To invest through Bigstone, you must be a 'wholesale client' under the Corporations Act 2001.
You are a wholesale client if you pass one of the tests set out below.
This test requires the investor to have:
When considering whether you pass this test, you should include the net assets or gross income of each company or trust (including SMSFs) that you control. Similarly, if you are eligible to be a wholesale client, then a company or trust (including SMSF) that you control is also a wholesale client.
Your accountant must provide us with a certificate confirming that you meet either of the above tests.
Our template accountant’s certificate is available here and must be dated within the last 2 years.
This exemption largely covers large institutional and specialised investment organisations.
You are a professional investor if you are:
We will require you to complete a declaration that you are a professional investor, and we will carry out further due diligence to confirm that fact.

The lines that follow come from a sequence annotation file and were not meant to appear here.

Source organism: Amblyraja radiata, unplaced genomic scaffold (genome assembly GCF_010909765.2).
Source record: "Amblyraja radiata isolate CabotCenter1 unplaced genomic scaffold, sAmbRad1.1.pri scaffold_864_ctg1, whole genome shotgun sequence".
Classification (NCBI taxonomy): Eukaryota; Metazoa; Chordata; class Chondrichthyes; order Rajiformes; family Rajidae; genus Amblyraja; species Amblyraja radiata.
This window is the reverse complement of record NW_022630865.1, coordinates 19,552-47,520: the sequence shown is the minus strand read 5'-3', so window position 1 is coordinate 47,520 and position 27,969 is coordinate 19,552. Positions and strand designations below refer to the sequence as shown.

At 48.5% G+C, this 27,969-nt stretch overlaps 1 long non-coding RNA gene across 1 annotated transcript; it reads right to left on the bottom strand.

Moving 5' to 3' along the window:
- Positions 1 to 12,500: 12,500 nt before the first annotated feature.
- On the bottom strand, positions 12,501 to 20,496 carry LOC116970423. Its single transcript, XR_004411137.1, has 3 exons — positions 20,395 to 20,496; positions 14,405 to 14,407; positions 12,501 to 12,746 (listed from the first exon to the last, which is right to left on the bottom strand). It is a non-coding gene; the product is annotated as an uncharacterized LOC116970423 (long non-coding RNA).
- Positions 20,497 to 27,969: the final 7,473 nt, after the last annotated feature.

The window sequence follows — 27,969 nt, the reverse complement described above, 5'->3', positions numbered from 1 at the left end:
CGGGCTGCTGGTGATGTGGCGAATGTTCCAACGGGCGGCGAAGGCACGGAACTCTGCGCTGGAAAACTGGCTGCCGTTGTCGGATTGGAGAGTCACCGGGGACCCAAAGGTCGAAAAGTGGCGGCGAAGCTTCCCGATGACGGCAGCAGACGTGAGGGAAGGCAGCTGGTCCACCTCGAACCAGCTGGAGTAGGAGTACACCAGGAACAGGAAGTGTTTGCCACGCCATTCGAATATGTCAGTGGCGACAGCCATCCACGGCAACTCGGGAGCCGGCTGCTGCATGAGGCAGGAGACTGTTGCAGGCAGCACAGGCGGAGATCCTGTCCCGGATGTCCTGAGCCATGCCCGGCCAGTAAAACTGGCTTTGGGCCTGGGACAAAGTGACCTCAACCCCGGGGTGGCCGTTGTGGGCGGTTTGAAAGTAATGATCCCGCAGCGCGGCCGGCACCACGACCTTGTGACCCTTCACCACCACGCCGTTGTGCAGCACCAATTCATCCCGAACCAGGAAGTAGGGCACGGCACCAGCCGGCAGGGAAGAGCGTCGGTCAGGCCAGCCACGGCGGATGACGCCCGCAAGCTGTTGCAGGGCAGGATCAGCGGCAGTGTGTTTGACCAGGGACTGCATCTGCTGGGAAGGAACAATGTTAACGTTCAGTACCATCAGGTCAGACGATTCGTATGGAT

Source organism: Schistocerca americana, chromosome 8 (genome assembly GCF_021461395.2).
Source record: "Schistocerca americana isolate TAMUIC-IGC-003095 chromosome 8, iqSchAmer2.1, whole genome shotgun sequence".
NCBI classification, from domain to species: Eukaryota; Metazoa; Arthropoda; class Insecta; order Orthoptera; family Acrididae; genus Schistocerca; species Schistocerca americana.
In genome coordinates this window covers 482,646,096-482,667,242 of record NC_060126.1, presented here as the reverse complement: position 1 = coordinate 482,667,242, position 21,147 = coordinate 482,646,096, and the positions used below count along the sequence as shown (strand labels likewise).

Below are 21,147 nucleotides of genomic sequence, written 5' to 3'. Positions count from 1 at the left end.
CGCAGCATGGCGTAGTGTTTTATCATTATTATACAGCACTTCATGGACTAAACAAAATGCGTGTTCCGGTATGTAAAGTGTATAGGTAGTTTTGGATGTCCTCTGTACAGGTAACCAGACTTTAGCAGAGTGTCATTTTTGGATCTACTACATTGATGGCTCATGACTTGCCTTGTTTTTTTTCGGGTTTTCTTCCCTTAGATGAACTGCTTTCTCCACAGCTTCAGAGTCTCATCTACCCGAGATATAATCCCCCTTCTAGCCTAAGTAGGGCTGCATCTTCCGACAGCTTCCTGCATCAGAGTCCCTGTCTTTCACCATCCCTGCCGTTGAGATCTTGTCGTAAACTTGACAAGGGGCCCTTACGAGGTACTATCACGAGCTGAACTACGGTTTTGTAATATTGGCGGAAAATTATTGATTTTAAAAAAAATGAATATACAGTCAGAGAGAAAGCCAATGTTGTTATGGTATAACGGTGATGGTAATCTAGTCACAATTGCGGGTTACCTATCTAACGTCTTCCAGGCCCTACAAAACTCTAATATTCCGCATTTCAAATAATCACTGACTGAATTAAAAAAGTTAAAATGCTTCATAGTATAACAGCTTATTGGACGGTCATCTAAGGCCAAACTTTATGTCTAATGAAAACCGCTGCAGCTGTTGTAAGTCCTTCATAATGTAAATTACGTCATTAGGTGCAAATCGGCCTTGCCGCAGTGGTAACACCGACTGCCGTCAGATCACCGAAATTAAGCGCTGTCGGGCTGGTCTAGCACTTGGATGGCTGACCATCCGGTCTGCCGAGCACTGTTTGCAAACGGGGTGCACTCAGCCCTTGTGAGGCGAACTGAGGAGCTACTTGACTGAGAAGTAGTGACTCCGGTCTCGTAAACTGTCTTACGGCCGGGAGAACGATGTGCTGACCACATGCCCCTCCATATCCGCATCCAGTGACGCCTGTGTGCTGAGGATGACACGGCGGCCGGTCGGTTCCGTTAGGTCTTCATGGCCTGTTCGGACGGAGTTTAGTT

You will also be a wholesale client if you invest at least $500,000. Please contact us if you wish to qualify under this class.
This category applies if your investment is to be used in connection with a business that employs at least 20 employees - or at least 100 employees if the business is or includes the manufacture of goods.
Yes. Unlike many other ‘peer-to-peer’ marketplaces, Bigstone empowers you to pick and choose, in real-time, the loan requests that you want to allocate your funds to. You can filter by risk grade, interest rate, loan term, loan amount, and other criteria. This gives you flexibility in your investment. We believe that helping you to make your own decisions is the best way to get you the best returns and to get borrowers the best rates.
Risk grades are determined using our proprietary risk assessment approach. Once we have completed our credit assessment, we will apply our objective criteria to either reject the loan application if we consider the risk to be unacceptable, or progress the application to a loan request with an interest rate that reflects the borrower’s creditworthiness. Borrowers are graded and riskier applicants are assigned higher interest rates, while those with the lowest risk will get lower interest rates.